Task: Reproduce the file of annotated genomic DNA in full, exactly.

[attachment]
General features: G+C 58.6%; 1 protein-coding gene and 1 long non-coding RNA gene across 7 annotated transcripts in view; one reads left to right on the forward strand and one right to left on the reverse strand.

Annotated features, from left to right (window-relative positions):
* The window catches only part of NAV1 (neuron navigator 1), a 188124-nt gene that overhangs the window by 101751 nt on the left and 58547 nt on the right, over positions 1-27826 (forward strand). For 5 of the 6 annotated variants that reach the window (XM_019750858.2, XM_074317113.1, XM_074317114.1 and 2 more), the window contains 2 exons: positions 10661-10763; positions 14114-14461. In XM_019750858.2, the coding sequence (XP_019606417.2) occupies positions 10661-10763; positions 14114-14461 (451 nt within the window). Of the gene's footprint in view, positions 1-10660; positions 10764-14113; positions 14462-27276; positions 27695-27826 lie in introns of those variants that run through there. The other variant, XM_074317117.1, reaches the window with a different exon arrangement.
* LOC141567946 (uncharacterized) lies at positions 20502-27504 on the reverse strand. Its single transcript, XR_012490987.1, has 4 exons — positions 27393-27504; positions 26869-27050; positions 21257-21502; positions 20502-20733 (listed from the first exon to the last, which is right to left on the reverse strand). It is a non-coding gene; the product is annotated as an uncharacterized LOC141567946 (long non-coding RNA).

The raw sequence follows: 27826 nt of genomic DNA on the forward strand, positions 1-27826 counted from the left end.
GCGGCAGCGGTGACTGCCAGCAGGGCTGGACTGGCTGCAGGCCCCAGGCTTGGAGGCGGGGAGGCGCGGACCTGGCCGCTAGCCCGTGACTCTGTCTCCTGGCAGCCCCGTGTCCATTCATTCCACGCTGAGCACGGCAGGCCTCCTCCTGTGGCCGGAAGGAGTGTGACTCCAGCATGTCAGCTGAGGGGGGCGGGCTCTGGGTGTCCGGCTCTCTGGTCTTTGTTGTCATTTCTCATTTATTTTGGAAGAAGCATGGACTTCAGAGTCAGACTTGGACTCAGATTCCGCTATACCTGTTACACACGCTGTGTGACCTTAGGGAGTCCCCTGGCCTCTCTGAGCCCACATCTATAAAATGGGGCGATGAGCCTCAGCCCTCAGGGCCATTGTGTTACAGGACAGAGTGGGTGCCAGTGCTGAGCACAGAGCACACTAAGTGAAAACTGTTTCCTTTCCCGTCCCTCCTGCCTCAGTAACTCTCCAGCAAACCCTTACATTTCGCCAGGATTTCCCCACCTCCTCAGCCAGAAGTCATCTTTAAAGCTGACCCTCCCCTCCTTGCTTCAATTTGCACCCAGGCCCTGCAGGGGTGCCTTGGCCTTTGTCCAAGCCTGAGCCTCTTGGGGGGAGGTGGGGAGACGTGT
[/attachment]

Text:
General features: G+C 58.6%; 1 protein-coding gene and 1 long non-coding RNA gene across 7 annotated transcripts in view; one reads left to right on the forward strand and one right to left on the reverse strand.

Annotated features, from left to right (window-relative positions):
* The window catches only part of NAV1 (neuron navigator 1), a 188124-nt gene that overhangs the window by 101751 nt on the left and 58547 nt on the right, over positions 1-27826 (forward strand). For 5 of the 6 annotated variants that reach the window (XM_019750858.2, XM_074317113.1, XM_074317114.1 and 2 more), the window contains 2 exons: positions 10661-10763; positions 14114-14461. In XM_019750858.2, the coding sequence (XP_019606417.2) occupies positions 10661-10763; positions 14114-14461 (451 nt within the window). Of the gene's footprint in view, positions 1-10660; positions 10764-14113; positions 14462-27276; positions 27695-27826 lie in introns of those variants that run through there. The other variant, XM_074317117.1, reaches the window with a different exon arrangement.
* LOC141567946 (uncharacterized) lies at positions 20502-27504 on the reverse strand. Its single transcript, XR_012490987.1, has 4 exons — positions 27393-27504; positions 26869-27050; positions 21257-21502; positions 20502-20733 (listed from the first exon to the last, which is right to left on the reverse strand). It is a non-coding gene; the product is annotated as an uncharacterized LOC141567946 (long non-coding RNA).

The raw sequence follows: 27826 nt of genomic DNA on the forward strand, positions 1-27826 counted from the left end.
GCGGCAGCGGTGACTGCCAGCAGGGCTGGACTGGCTGCAGGCCCCAGGCTTGGAGGCGGGGAGGCGCGGACCTGGCCGCTAGCCCGTGACTCTGTCTCCTGGCAGCCCCGTGTCCATTCATTCCACGCTGAGCACGGCAGGCCTCCTCCTGTGGCCGGAAGGAGTGTGACTCCAGCATGTCAGCTGAGGGGGGCGGGCTCTGGGTGTCCGGCTCTCTGGTCTTTGTTGTCATTTCTCATTTATTTTGGAAGAAGCATGGACTTCAGAGTCAGACTTGGACTCAGATTCCGCTATACCTGTTACACACGCTGTGTGACCTTAGGGAGTCCCCTGGCCTCTCTGAGCCCACATCTATAAAATGGGGCGATGAGCCTCAGCCCTCAGGGCCATTGTGTTACAGGACAGAGTGGGTGCCAGTGCTGAGCACAGAGCACACTAAGTGAAAACTGTTTCCTTTCCCGTCCCTCCTGCCTCAGTAACTCTCCAGCAAACCCTTACATTTCGCCAGGATTTCCCCACCTCCTCAGCCAGAAGTCATCTTTAAAGCTGACCCTCCCCTCCTTGCTTCAATTTGCACCCAGGCCCTGCAGGGGTGCCTTGGCCTTTGTCCAAGCCTGAGCCTCTTGGGGGGAGGTGGGGAGACGTGT